Wherever the master clock may be located (SCN, pineal or retina) in any particular species, its main function is to coordinate the timing of peripheral circadian clocks which are found in every single cell in the body. Genes that code for proteins that are important for the function of a particular tissue (e.g., liver enzymes in liver cells, neurotransmitters in nerve cells, etc.) show a daily rhythm in gene expression. As a result, all biochemical, physiological and behavioral functions exhibit daily (circadian) rhythms, e.g., body temperature, blood pressure, sleep, cognitive abilities, etc.
What does a peripheral clock in a cell do? It acts as a relay – turning on and off batteries of genes in a tissue-specific way. So, for instance, in a liver cell, there will be three categories of genes:
First, genes that liver does not use (needed for muscle contraction or gas exchange, for instance, in other organs) are not expressed at all.
Second, genes involved in general cell metabolism (e.g., genes that code for proteins that are involved in transcription, translation or DNA repair) are expressed at high levels constituitively – there is no variation in levels over time.
Finally, there are genes that are expressed with a circadian pattern. Expression of these genes is under the control of the circadian clock in the liver cell. Which genes are those? Those that code for proteins which serve a liver-specific function, e.g., various enzymes used in biosynthesis, detoxification etc.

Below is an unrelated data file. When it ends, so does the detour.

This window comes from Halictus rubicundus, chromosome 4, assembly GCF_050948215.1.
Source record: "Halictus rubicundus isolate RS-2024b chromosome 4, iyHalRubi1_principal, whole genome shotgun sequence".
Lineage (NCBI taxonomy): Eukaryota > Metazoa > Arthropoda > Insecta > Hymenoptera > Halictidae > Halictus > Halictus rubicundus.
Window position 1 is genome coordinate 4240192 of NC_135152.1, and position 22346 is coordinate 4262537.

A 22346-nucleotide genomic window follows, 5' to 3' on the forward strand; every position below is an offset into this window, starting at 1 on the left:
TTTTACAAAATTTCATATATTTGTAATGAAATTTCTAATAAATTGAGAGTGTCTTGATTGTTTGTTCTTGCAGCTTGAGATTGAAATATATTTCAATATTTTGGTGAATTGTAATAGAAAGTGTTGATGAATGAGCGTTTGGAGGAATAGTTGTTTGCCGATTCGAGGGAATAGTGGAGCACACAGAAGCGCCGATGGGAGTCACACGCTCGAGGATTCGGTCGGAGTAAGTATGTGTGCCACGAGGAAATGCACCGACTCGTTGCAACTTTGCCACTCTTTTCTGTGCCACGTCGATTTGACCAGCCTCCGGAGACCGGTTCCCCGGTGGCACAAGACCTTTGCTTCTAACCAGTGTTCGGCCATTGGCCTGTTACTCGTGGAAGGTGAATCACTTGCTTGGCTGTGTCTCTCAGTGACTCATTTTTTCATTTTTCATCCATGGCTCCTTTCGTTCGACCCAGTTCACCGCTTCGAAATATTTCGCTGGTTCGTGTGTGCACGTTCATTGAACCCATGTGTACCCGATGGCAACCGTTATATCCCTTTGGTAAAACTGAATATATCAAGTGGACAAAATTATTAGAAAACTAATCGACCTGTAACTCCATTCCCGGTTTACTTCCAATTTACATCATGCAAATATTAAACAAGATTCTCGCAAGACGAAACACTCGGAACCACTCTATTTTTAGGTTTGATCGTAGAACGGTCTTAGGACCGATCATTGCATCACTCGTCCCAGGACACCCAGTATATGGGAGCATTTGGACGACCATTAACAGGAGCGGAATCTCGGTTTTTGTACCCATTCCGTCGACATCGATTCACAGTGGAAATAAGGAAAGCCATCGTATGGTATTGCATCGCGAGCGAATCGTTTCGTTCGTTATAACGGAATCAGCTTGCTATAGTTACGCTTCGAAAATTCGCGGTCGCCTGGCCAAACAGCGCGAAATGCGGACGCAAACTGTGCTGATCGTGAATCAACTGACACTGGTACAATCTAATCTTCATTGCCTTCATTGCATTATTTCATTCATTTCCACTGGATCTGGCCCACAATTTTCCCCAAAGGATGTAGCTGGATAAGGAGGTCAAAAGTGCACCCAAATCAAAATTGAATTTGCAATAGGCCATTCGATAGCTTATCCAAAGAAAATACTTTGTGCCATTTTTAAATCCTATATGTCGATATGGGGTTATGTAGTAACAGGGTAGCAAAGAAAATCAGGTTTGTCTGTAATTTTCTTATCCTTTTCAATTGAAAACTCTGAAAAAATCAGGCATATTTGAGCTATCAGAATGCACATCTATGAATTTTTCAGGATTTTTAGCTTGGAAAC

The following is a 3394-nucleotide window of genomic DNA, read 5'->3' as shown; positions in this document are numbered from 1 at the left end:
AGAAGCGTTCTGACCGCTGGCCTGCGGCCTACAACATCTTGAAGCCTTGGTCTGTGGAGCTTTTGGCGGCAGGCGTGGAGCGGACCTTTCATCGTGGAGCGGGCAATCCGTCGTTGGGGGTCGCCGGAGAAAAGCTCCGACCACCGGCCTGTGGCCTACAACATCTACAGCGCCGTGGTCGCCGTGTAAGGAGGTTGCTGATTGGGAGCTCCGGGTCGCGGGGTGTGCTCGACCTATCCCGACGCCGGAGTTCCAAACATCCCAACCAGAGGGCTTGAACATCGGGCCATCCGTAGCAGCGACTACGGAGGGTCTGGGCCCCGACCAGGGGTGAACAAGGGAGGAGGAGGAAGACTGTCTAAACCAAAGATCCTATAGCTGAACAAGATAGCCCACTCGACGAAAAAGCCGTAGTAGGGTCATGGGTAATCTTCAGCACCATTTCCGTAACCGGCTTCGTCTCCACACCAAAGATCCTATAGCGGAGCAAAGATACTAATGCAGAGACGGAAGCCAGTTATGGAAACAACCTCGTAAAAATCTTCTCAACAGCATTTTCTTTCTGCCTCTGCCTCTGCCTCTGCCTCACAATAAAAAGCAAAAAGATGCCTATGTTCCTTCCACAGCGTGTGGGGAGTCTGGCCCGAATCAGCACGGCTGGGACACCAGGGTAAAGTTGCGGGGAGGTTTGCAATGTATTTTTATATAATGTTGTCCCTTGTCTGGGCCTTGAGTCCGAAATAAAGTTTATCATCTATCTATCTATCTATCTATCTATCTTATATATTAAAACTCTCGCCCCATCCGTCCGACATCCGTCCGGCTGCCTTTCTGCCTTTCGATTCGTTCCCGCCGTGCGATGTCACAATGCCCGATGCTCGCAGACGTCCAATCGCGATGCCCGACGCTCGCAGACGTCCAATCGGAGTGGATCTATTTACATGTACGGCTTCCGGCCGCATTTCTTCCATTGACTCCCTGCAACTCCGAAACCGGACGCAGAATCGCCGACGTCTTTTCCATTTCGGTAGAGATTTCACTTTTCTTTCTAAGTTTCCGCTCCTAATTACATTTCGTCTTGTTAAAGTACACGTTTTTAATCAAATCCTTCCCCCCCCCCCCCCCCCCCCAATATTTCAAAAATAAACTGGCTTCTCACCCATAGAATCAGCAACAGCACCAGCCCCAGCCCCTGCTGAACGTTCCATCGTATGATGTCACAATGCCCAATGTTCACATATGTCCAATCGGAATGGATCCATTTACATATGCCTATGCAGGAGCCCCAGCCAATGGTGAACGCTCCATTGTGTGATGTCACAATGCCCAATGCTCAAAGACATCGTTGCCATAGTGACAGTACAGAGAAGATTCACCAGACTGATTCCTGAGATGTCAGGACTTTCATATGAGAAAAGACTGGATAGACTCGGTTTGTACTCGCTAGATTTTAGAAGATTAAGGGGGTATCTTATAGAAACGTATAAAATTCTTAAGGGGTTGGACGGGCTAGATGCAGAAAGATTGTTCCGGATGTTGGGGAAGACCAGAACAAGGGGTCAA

Are all those genes expressed at the same time? No! They are expressed in several “batteries” – some in the morning, some in the afternoon, some at night, etc. Thus, for instance, alcohol dehydrogenase (together with hundreds of other genes) is expressed in the late evening and early night – allowing one to drink more alcohol than in the morning. Importantly – most of the genes are not switched completely on and off – they are just expressed a little more or a little less over the 24-hour period.
What this all implies is that there is no down-time for the liver. It always does something, only that “something” changes over time. The same goes for every other cell-type in the body.
The new research used state of the art proteomic analysis to examine clock-controlled changes in the livers of normal mice and mice with genetically impaired body clocks.
Dr Hastings went on: “We discovered that around one fifth of liver enzymes show circadian rhythms, which means that the metabolic capabilities of the liver changes dramatically between day and night as different groups of proteins and enzymes are turned on and off in sequence. This is brought about by a new level of chemical co-ordination that we were never aware of, involving sophisticated modifications of proteins and their time-dependent synthesis.
Nice to see the story getting more complete. Rhythmicity of gene expression is in itself not sufficient. Sometimes there are cycles in transcription but not translation, sometimes the other way round. It’s nice to know that both processes show circadian rhythms in at least one studied tissue, the liver.